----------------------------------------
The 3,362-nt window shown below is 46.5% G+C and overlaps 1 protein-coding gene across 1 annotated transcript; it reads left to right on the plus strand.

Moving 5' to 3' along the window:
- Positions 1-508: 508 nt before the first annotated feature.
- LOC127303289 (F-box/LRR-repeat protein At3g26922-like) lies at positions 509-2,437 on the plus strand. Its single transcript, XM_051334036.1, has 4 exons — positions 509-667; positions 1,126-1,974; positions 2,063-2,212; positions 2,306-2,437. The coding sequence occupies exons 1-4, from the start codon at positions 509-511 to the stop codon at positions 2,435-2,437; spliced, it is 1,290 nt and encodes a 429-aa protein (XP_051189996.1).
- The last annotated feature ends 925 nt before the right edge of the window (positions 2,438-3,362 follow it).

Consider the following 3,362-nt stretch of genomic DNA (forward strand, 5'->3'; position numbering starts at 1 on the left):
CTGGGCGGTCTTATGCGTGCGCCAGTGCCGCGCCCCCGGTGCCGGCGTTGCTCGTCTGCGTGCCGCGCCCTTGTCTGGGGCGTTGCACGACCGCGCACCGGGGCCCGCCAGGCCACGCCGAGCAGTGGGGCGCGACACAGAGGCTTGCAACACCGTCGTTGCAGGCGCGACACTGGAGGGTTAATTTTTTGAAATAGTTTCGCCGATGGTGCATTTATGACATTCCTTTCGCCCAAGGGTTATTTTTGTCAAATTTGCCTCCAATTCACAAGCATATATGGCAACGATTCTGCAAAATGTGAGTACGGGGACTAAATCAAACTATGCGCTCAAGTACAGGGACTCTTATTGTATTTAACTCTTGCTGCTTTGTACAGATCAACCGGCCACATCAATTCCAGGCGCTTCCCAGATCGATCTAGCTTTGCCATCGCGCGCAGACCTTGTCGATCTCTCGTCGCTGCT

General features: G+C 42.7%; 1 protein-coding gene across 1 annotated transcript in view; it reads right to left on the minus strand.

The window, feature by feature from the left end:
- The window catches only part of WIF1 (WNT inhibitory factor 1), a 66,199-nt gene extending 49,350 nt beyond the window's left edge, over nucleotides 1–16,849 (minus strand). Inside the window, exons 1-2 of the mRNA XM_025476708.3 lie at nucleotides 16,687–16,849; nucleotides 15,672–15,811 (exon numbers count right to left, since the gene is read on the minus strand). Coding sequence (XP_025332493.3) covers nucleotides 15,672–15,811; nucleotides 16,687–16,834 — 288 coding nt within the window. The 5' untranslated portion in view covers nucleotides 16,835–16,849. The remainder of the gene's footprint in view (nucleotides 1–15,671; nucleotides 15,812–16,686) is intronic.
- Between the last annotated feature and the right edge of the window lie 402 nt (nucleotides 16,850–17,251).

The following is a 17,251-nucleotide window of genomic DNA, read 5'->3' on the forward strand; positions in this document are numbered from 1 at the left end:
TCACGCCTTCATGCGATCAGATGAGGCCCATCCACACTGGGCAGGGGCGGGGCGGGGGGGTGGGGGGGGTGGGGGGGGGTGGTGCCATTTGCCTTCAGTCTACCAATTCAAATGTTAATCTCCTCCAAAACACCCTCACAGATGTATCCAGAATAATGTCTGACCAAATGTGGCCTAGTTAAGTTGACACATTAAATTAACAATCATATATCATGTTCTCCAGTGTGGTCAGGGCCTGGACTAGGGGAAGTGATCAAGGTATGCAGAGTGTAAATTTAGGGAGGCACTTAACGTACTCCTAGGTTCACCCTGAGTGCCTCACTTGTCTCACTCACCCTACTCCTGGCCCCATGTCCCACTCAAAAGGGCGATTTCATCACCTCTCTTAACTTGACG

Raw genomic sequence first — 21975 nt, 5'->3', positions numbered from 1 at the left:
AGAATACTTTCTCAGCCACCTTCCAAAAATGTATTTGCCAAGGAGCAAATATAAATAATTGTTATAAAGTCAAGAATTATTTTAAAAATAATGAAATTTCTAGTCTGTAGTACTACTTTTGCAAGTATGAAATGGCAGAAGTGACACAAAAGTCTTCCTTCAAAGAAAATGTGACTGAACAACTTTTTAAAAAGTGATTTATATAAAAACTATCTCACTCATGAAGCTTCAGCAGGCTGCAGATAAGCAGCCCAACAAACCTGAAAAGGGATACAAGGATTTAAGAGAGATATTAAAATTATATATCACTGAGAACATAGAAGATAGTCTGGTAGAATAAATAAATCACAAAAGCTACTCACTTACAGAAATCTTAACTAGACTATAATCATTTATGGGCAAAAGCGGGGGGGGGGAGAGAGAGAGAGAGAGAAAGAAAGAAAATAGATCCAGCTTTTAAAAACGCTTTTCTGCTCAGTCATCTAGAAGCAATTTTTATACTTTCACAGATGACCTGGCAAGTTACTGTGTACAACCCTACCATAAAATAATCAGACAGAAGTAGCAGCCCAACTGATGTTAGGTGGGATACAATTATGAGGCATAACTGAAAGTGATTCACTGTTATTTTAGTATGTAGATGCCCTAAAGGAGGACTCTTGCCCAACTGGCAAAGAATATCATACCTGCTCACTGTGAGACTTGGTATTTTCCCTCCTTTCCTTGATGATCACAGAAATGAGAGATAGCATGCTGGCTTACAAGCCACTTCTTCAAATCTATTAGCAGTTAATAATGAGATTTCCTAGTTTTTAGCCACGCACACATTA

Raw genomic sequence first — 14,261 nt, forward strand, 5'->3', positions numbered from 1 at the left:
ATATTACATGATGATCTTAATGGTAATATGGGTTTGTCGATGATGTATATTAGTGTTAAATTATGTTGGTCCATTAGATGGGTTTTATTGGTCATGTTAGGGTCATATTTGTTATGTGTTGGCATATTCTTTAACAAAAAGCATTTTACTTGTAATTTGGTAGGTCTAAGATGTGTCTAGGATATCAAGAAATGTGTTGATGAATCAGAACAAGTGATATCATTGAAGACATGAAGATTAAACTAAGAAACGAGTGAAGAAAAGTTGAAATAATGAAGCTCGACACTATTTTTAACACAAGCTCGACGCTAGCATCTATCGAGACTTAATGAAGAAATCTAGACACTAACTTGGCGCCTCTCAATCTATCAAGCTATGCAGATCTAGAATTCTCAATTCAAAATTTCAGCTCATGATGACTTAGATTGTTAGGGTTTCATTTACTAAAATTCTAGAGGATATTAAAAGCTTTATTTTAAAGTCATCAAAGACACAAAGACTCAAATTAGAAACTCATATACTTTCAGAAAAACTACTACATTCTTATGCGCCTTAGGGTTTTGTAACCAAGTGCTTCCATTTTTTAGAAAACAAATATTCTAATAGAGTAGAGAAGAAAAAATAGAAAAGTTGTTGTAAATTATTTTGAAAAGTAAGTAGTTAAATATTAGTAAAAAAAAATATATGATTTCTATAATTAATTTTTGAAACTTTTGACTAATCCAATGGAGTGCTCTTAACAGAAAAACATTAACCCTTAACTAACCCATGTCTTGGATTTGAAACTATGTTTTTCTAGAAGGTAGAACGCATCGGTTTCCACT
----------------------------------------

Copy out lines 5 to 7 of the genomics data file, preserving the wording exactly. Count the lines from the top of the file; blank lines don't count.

- The last annotated feature ends 925 nt before the right edge of the window (positions 2,438-3,362 follow it).

Consider the following 3,362-nt stretch of genomic DNA (forward strand, 5'->3'; position numbering starts at 1 on the left):
CTGGGCGGTCTTATGCGTGCGCCAGTGCCGCGCCCCCGGTGCCGGCGTTGCTCGTCTGCGTGCCGCGCCCTTGTCTGGGGCGTTGCACGACCGCGCACCGGGGCCCGCCAGGCCACGCCGAGCAGTGGGGCGCGACACAGAGGCTTGCAACACCGTCGTTGCAGGCGCGACACTGGAGGGTTAATTTTTTGAAATAGTTTCGCCGATGGTGCATTTATGACATTCCTTTCGCCCAAGGGTTATTTTTGTCAAATTTGCCTCCAATTCACAAGCATATATGGCAACGATTCTGCAAAATGTGAGTACGGGGACTAAATCAAACTATGCGCTCAAGTACAGGGACTCTTATTGTATTTAACTCTTGCTGCTTTGTACAGATCAACCGGCCACATCAATTCCAGGCGCTTCCCAGATCGATCTAGCTTTGCCATCGCGCGCAGACCTTGTCGATCTCTCGTCGCTGCT